Standing at nearly one thousand feet atop a conical hill, the remains of the castle are substantial enough to gain a very real sense of its original impressive size.  A steep drop protects the north side, but the other sides were protected by a ditch, the excavated stone used to build the castle itself.  The castle is Welsh built, attested to by the D shaped Welsh Tower, reputed scene of the events of the tragedy of Myfanwy Fechan.  Despite its windswept and austere seating, Dinas Bran was most certainly a castle of some splendor, a visible testament to the power of the Gruffydd II ap Madog.

Romantically impressive from a distance, it is clear why the castle was considered such a target by the English in 1277, dominating the Vale of Llangollen and routes into Gwynedd,  seemingly impregnable.  So much so that de Lacy is quoted as saying that the fortress was,

'still so good and strong
For there is no stronger castle in all Wales, nor has England a greater.'

It is clear that Edward could not allow such a stronghold to remain in Welsh hands, and thus sought to remove what could have been a considerable threat to his power.

Enough of the castle remains to gain a sense of how it would have once looked to those approaching through the Vale of Llangollen - imposing and magnificent.

Looking to the north west from the remains of the courtyard buildings, a view of Velvet Hill (Coed Hyrddyn) can be seen beside the A542 Horsehoe Pass road.

The views from the summit are jaw dropping.  To the east, along the valley to the famous Pontcysyllte Aqueduct one can see the Chirk Aqueduct and the A5 bypass viaduct further on.  Below the castle, nestled between the A5 and the A539 is Llangollen and the Royal Pavillion of the International Eisteddfod.  The Berwyns stretch towards Corwen to the west and south.  Hang gliders and microlights set out from the hills above Llangollen and can be seen in the valley, and on several occasions I have witnessed fast jets out of RAF Valley on low level flying missions through the Vale. The magnificent River Dee can be seen winding its way silently through the valley, as can the canal.  To the north is the silent mass of Creig iau Eglwyseg.  Look out for Peregrine falcons swooping down the side of Trevor Rocks at breakneck speeds.  Wandering amongst the castle ruins themselves is to be reminded of its military purpose, all cold stone and power.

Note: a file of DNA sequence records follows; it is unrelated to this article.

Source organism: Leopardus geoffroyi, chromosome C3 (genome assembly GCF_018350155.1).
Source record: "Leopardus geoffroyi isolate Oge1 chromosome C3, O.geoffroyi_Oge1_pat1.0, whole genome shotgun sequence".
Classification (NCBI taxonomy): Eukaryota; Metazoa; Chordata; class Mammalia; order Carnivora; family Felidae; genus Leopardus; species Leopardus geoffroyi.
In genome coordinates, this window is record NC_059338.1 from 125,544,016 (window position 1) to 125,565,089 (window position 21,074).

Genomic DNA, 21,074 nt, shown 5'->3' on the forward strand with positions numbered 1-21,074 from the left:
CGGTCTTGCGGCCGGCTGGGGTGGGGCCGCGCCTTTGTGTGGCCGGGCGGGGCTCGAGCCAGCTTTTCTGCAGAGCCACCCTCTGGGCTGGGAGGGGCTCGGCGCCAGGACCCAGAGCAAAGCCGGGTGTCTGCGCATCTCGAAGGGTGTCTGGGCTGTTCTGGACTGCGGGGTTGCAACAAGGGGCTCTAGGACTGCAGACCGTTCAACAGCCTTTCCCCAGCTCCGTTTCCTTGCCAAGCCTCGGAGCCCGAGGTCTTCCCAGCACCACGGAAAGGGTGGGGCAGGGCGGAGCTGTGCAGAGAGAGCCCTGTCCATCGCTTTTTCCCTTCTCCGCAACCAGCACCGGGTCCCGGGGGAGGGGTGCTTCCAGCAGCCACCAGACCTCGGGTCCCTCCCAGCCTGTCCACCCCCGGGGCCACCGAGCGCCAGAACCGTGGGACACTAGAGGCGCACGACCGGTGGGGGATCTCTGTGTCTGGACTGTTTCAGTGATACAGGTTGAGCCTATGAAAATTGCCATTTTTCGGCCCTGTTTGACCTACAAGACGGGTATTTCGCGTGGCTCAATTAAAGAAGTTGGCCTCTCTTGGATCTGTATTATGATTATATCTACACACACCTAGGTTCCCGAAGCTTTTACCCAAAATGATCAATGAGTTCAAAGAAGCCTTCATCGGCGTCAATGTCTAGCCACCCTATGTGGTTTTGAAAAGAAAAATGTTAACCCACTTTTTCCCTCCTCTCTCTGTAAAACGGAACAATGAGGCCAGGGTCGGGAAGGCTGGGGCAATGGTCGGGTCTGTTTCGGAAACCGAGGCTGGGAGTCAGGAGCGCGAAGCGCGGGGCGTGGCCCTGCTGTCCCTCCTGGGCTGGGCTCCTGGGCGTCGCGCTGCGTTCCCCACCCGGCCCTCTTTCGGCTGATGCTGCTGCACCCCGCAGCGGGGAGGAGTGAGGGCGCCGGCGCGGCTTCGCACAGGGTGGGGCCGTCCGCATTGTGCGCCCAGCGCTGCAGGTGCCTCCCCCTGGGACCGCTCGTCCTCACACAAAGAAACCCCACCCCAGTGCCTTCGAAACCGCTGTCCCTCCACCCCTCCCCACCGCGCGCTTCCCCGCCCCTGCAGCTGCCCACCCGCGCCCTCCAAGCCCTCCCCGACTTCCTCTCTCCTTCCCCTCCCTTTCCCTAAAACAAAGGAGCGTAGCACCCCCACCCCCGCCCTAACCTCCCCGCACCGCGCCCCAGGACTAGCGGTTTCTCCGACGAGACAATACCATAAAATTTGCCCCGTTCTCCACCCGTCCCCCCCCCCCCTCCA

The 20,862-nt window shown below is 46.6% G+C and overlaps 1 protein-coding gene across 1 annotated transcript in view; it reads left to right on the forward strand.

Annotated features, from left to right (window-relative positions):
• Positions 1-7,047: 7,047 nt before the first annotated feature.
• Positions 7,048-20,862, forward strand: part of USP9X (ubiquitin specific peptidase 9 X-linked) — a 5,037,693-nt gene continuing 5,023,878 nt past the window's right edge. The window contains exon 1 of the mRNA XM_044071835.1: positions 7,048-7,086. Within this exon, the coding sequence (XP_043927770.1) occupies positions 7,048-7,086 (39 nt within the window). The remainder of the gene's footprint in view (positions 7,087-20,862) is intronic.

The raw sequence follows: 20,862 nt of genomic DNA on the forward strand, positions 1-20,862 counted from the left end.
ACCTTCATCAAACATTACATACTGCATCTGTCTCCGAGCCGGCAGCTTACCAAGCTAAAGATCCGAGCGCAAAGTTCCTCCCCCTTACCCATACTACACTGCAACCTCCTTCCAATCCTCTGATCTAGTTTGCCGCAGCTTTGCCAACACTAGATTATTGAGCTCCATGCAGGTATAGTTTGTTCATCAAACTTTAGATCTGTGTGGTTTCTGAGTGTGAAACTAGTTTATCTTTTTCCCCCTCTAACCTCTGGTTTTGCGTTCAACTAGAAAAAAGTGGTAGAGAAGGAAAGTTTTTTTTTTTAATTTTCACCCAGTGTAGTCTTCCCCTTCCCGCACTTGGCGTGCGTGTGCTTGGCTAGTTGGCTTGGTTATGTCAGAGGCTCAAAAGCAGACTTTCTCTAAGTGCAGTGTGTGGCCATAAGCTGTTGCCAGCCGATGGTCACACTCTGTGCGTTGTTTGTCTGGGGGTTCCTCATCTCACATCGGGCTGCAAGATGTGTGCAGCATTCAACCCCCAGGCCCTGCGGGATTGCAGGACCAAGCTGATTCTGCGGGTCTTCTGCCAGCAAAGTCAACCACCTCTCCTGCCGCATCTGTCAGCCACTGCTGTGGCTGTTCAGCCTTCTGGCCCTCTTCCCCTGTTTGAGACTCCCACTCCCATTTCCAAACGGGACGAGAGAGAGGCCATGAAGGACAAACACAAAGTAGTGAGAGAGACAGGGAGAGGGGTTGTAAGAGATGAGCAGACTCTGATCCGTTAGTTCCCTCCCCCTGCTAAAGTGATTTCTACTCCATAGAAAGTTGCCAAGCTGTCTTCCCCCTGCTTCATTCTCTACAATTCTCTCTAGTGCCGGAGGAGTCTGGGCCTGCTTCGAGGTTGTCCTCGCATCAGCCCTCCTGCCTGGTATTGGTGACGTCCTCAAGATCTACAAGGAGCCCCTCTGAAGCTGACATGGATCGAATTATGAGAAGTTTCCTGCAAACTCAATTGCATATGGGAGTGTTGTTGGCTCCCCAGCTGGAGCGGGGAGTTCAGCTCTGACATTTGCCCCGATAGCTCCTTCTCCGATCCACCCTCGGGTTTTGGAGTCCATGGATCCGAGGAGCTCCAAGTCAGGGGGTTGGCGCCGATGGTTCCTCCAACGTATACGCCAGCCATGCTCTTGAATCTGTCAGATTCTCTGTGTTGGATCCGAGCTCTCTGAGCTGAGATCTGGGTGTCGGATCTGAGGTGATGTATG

Eglwyseg Escarpment ~ the realm of the peregrine

A view along the Vale of Llangollen 

Information


Approaching the castle is possible from two main directions.  The shorter, steeper climb is from the Eglwyseg cliffs (parking off the road on the verge) while the longer but less arduous route is from the Llangollen canal by Ysgol Dinas Bran.

There are no amenities on site, so prepare well for your walk.  During Victorian times, a 'refreshment woman' used to ply her trade at the summit, but you will have to take your own refreshments.   The Camera Obscura that used to provide panoramic views from the summit has also long since gone.

There is no admission charge for the castle.  Further information about Dinas Bran can be obtained from the Tourist Information office situated in the town library on Castle Street or Llangollen Museum on Parade Street.

A plan of the castle from, 'An Inventory of the Ancient Monuments of Wales and Monmouthshire' (1912)